Leak: Damning analysis of Kroes' attack on net neutrality | EDRI: "DG Justice harshly criticised Kroes' proposals that would, as we have reported previously, bring about the exact contrary of net neutrality. Above all, DG Justice is concerned about the inevitable restrictions on freedom of communication of European citizens.
To quote from the leaked document: "Furthermore, we consider that such limited possibilities of accessing Internet content and services of their choice would run counter to the stated objectives of Article 38 of the EU Charter of Fundamental Rights, whereby EU policies must ensure a high level of consumer protection".
DG Enterprise is concerned about the effect on European entrepreneurs. Ironically, the opposition from DG Enterprise reflects the concerns that Kroes herself has expressed in the very recent past, before she caved in to pressure from certain sectors of industry." 'via Blog this'

Tuesday, September 10, 2013

EU may have to redraw telecoms plans - EU Commission official

EU may have to redraw telecoms plans - EU Commission official - Yahoo!7 Technology: "critics have said this would threaten what many see as one of the core principles of the Internet - neutrality, the idea that all data should be treated equally, and content providers should not be able to negotiate things like faster speeds for their services at extra costs.
Senior Commission officials met earlier on Monday to discuss Kroes' telecoms proposal which will be debated by the other 27 commissioners in Strasbourg on Tuesday. She will present the package on Wednesday.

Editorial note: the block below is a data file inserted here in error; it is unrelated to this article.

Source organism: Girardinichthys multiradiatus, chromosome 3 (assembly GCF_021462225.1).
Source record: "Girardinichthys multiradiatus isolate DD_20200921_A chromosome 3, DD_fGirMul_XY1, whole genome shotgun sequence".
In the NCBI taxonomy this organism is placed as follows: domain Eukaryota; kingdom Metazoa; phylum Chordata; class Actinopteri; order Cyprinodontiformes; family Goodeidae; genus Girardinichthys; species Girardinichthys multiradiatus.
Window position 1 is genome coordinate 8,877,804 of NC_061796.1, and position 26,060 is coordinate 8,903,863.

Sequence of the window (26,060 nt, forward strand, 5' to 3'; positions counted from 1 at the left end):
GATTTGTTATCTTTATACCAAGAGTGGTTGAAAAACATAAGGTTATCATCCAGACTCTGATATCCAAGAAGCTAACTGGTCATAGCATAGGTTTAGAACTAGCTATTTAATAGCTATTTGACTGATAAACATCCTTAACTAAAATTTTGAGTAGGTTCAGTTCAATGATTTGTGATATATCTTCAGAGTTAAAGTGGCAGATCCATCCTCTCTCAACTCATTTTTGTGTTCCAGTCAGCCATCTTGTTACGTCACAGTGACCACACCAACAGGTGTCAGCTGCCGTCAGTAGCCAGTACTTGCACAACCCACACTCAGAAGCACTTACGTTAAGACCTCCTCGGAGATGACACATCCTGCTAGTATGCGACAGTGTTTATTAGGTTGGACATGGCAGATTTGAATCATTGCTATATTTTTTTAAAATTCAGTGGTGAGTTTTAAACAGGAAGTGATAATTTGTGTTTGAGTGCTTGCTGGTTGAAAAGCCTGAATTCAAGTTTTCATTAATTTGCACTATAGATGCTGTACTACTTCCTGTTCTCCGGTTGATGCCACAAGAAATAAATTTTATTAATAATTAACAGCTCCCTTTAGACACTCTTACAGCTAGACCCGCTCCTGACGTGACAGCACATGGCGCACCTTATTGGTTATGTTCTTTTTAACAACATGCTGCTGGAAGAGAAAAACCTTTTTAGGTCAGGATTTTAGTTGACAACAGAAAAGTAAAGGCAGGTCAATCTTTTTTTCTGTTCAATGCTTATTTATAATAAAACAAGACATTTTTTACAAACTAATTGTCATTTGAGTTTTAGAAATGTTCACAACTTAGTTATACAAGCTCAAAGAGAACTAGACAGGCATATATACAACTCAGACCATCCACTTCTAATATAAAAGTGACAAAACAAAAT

"The biggest concern of numerous commissioners is the issue of Net neutrality. Because what Kroes' proposal is doing is restricting and creating exceptions to Net neutrality," the official said. "Eight to nine commissioners have expressed serious doubts. This will be a 'B' point at the college. Everything is up for discussion," the official said. A "B" item means topics are subject to debate before they can be adopted by the Commission." 'via Blog this'

Monday, September 09, 2013

Ofcom's traffic management survey - highlights

Ofcom had a market research company conduct a multi-stage survey of consumers to find out if net neutrality was important to them, though without using the term as Ofcom doesn't like it. In a 63-page report (7.4MB took 2 minutes to download on Virgin LLU on Wifi at 10pm), the term only came up to sum up Ofcom's 2011 statement dismissing net neutrality. They also didn't use the term 'open Internet', the FCC/EC preferred alternative. They only once used the term 'throttled' to illustrate the most invasive possible practices.  Here's the eureka moment at p31: "once the term and processes of traffic management were explained to them 35% of these respondents felt that they may have been affected by these processes". Unsurprisingly (p35) "It was clear that most were not aware of the underlying processes supporting the internet or how it operates." Not exactly shocking. Nor was "consumers state a preference for information being provided in online formats and by 3rd party independent sources" (p37). Pages 60-61 contain the joyous slides to explain what net neutrality is.